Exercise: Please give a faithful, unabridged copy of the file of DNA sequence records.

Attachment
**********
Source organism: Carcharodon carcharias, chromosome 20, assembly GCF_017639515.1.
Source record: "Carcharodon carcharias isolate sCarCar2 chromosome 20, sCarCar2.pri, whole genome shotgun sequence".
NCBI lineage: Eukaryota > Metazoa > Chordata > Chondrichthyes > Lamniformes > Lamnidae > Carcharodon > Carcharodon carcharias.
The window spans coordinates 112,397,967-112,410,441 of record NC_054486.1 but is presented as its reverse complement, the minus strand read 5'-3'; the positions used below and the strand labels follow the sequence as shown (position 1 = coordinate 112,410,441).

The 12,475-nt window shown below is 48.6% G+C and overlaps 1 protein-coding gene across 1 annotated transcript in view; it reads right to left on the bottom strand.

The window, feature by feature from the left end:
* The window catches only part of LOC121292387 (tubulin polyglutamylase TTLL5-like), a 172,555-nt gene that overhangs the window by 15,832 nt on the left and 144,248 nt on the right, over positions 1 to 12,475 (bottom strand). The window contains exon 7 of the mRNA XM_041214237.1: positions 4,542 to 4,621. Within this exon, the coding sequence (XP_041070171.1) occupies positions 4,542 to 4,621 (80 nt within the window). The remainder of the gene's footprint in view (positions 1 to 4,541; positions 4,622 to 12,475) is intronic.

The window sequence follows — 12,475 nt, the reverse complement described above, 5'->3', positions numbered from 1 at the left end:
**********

Source organism: Carcharodon carcharias, chromosome 20, assembly GCF_017639515.1.
Source record: "Carcharodon carcharias isolate sCarCar2 chromosome 20, sCarCar2.pri, whole genome shotgun sequence".
NCBI lineage: Eukaryota > Metazoa > Chordata > Chondrichthyes > Lamniformes > Lamnidae > Carcharodon > Carcharodon carcharias.
The window spans coordinates 112,397,967-112,410,441 of record NC_054486.1 but is presented as its reverse complement, the minus strand read 5'-3'; the positions used below and the strand labels follow the sequence as shown (position 1 = coordinate 112,410,441).

The 12,475-nt window shown below is 48.6% G+C and overlaps 1 protein-coding gene across 1 annotated transcript in view; it reads right to left on the bottom strand.

The window, feature by feature from the left end:
* The window catches only part of LOC121292387 (tubulin polyglutamylase TTLL5-like), a 172,555-nt gene that overhangs the window by 15,832 nt on the left and 144,248 nt on the right, over positions 1 to 12,475 (bottom strand). The window contains exon 7 of the mRNA XM_041214237.1: positions 4,542 to 4,621. Within this exon, the coding sequence (XP_041070171.1) occupies positions 4,542 to 4,621 (80 nt within the window). The remainder of the gene's footprint in view (positions 1 to 4,541; positions 4,622 to 12,475) is intronic.

The window sequence follows — 12,475 nt, the reverse complement described above, 5'->3', positions numbered from 1 at the left end: